The announcer didn’t call my name.
He didn’t hand me a certificate.
He didn’t congratulate me.
He just called off other people’s names, their writings, and their awards.
And I just sat quietly in my chair and wondered why I had lost…again…
Feeling Defeated and Discouraged
I know what people would say to me if I told them how I felt. They would say, “Losing doesn’t make you a failure. It just means you can’t always win.”
While they’d be correct, their encouragement probably wouldn’t make me feel any better. Their words wouldn’t remove the sting of rejection, the ache of failure, or the pain of defeat. I am a loser in the literal sense because I lost. And it hurt.
It hurt to congratulate those who were recognized. It hurt to smile when I didn’t hear my name called. It hurt to hug the contestant whose story won first prize. It hurt to sit beside my friend, who was holding two impressive certificates.
You and I both know what it feels like to lose, and it doesn’t feel good.
Maybe you don’t even know what it feels like to win.
I’ve certainly had my share of defeats. Writing is one of many areas in my life where I’ve failed. It has been rejected countless times, in countless ways.
I just can’t help but wonder: Why did I have to lose this time? Why did he have to win? What was her secret to getting first place? What could he have possibly written that was better than what I wrote?
Why Losing is Beautiful
I don’t know why I had to lose that time, why he had to win, what her secret was, or what he wrote.
But I do believe that our losses are not in vain. They are not a waste of talent or a punishment. Rather, our losses are a blessing because we can use them to encourage other losers. To be honest, we’re all losers because losers are simply people who lose. It’s difficult to truly encourage a loser if you’ve never lost.
Yes, it feels horrible to lose because losing breaks our hearts, crushes our confidence, and weakens our assurance. It can cause depression, anxiety, and even despair. Even though losses can be temporary and mean little in the long-run, they are still disappointing to experience.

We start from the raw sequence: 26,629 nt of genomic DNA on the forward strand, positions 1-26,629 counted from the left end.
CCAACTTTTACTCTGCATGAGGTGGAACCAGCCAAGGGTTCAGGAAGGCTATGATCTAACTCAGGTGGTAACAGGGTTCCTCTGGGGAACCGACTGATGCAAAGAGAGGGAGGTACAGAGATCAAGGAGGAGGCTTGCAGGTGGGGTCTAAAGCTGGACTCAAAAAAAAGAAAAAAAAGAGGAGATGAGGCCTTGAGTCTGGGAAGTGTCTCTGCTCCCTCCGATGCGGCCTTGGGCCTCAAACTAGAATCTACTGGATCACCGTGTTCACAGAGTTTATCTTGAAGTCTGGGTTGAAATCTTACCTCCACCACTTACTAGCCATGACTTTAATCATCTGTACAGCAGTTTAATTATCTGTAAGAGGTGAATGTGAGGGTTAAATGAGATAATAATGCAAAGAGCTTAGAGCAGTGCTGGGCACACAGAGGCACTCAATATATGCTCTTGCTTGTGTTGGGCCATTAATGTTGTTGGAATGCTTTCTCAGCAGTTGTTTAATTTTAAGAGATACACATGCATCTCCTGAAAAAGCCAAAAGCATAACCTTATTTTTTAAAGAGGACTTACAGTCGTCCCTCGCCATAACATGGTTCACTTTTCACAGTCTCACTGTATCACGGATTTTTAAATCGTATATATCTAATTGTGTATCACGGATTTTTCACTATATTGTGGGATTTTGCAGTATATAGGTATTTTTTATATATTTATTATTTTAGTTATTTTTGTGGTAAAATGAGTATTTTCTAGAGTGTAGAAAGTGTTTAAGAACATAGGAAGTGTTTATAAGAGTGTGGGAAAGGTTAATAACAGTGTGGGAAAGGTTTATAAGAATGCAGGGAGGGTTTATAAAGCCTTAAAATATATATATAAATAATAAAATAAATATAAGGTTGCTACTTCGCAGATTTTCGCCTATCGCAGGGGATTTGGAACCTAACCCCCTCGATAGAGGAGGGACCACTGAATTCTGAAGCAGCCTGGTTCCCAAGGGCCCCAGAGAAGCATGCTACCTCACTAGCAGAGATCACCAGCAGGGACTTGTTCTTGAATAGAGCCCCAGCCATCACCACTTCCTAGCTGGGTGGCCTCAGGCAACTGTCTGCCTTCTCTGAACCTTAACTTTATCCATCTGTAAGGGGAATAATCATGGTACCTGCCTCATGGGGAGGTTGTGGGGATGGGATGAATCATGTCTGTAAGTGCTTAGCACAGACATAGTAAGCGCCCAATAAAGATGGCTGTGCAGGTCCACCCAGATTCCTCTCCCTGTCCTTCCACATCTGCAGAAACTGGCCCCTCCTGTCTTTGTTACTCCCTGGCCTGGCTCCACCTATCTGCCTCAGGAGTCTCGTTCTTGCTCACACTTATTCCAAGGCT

But there is something beautiful about losing that we could never experience if we always won. The beauty of losing is that we know how others feel when they lose. We can empathize, reassure, and strengthen those who have lost because we know exactly how they feel.
Losing means we can congratulate the one who wasn’t recognized. It means we can smile at the one whose name wasn’t called. It means we can hug the one whose story didn’t win first prize. It means we can sit by the one who isn’t holding any certificates.
How We Can Love Other Losers
Finally, all of you, have unity of mind, sympathy, brotherly love, a tender heart, and a humble mind. (1 Peter 3:8 ESV)
In the midst of defeat, we can (and should) sympathize, love, and have a tender heart and humble mind. There are so many ways we can have those godly characteristics, but here are just a few of them:
- As Paul told the Romans, we must “…weep with those who weep.” (Romans 12:15 ESV) We must be willing to experience the pain of those who lose—no matter how excruciating it may be. Let them express their emotions. They may not start bawling in your arms, but they will likely show some negative emotion in which you can comfort them. Listening carefully to their thoughts and feelings will make them feel loved as a brother or sister.
- We should avoid giving lectures or even pep talks. The worst thing we can do is brag about our personal accomplishments or make “helpful” suggestions for how those who lose can do better next time. Rather, the best thing we can do is share honestly about the times we’ve been defeated. Openness and authenticity demonstrate humility and help those who have lost feel like they are not alone in their disappointment.
- We must point them forward. It’s difficult to think about future growth and success after a discouraging defeat, but this reminder is crucial. We must gently, but firmly, nudge those who’ve lost to keep trying, keep hoping, and keep moving forward because it reminds them that present pain can fade with time and with trust in the Lord’s sovereignty.
Losing is temporary and has no eternal value, but the choices we make when we lose—and when others lose—have lasting value and worth in God’s sight. In our everyday lives, we must seek opportunities to share in the pain of other losers, honestly discuss times when we have lost, and encourage those who have lost to look past their current defeats.